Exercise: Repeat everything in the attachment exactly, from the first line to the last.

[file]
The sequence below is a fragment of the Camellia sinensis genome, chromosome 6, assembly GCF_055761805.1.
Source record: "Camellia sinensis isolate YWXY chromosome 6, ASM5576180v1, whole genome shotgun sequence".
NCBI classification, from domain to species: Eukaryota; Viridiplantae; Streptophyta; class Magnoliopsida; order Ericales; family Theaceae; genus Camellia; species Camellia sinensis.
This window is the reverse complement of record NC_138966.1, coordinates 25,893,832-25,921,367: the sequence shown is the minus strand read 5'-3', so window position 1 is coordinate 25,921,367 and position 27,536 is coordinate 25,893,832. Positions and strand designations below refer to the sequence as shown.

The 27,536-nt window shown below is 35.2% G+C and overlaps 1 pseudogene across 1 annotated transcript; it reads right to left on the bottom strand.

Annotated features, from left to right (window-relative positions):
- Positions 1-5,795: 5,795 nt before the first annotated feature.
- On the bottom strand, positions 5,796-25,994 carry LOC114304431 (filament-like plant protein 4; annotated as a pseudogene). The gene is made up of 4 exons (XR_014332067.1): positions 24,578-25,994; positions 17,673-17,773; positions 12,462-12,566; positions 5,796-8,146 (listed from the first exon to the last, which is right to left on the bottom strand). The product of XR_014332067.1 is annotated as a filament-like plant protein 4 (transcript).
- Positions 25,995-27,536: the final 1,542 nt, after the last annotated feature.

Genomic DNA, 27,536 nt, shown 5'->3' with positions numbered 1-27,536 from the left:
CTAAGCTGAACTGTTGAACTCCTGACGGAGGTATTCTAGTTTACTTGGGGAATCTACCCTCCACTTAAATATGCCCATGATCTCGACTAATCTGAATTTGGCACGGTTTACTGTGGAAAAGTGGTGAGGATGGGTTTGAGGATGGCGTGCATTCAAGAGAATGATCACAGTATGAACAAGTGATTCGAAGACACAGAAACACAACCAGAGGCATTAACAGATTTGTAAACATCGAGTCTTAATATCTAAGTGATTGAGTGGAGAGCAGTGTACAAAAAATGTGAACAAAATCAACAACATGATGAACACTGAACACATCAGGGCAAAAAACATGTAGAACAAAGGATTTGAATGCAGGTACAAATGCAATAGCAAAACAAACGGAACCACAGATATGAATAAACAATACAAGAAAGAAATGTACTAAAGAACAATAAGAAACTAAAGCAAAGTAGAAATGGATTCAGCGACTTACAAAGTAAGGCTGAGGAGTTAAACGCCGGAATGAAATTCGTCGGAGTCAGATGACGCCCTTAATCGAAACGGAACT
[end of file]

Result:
The sequence below is a fragment of the Camellia sinensis genome, chromosome 6, assembly GCF_055761805.1.
Source record: "Camellia sinensis isolate YWXY chromosome 6, ASM5576180v1, whole genome shotgun sequence".
NCBI classification, from domain to species: Eukaryota; Viridiplantae; Streptophyta; class Magnoliopsida; order Ericales; family Theaceae; genus Camellia; species Camellia sinensis.
This window is the reverse complement of record NC_138966.1, coordinates 25,893,832-25,921,367: the sequence shown is the minus strand read 5'-3', so window position 1 is coordinate 25,921,367 and position 27,536 is coordinate 25,893,832. Positions and strand designations below refer to the sequence as shown.

The 27,536-nt window shown below is 35.2% G+C and overlaps 1 pseudogene across 1 annotated transcript; it reads right to left on the bottom strand.

Annotated features, from left to right (window-relative positions):
- Positions 1-5,795: 5,795 nt before the first annotated feature.
- On the bottom strand, positions 5,796-25,994 carry LOC114304431 (filament-like plant protein 4; annotated as a pseudogene). The gene is made up of 4 exons (XR_014332067.1): positions 24,578-25,994; positions 17,673-17,773; positions 12,462-12,566; positions 5,796-8,146 (listed from the first exon to the last, which is right to left on the bottom strand). The product of XR_014332067.1 is annotated as a filament-like plant protein 4 (transcript).
- Positions 25,995-27,536: the final 1,542 nt, after the last annotated feature.

Genomic DNA, 27,536 nt, shown 5'->3' with positions numbered 1-27,536 from the left:
CTAAGCTGAACTGTTGAACTCCTGACGGAGGTATTCTAGTTTACTTGGGGAATCTACCCTCCACTTAAATATGCCCATGATCTCGACTAATCTGAATTTGGCACGGTTTACTGTGGAAAAGTGGTGAGGATGGGTTTGAGGATGGCGTGCATTCAAGAGAATGATCACAGTATGAACAAGTGATTCGAAGACACAGAAACACAACCAGAGGCATTAACAGATTTGTAAACATCGAGTCTTAATATCTAAGTGATTGAGTGGAGAGCAGTGTACAAAAAATGTGAACAAAATCAACAACATGATGAACACTGAACACATCAGGGCAAAAAACATGTAGAACAAAGGATTTGAATGCAGGTACAAATGCAATAGCAAAACAAACGGAACCACAGATATGAATAAACAATACAAGAAAGAAATGTACTAAAGAACAATAAGAAACTAAAGCAAAGTAGAAATGGATTCAGCGACTTACAAAGTAAGGCTGAGGAGTTAAACGCCGGAATGAAATTCGTCGGAGTCAGATGACGCCCTTAATCGAAACGGAACT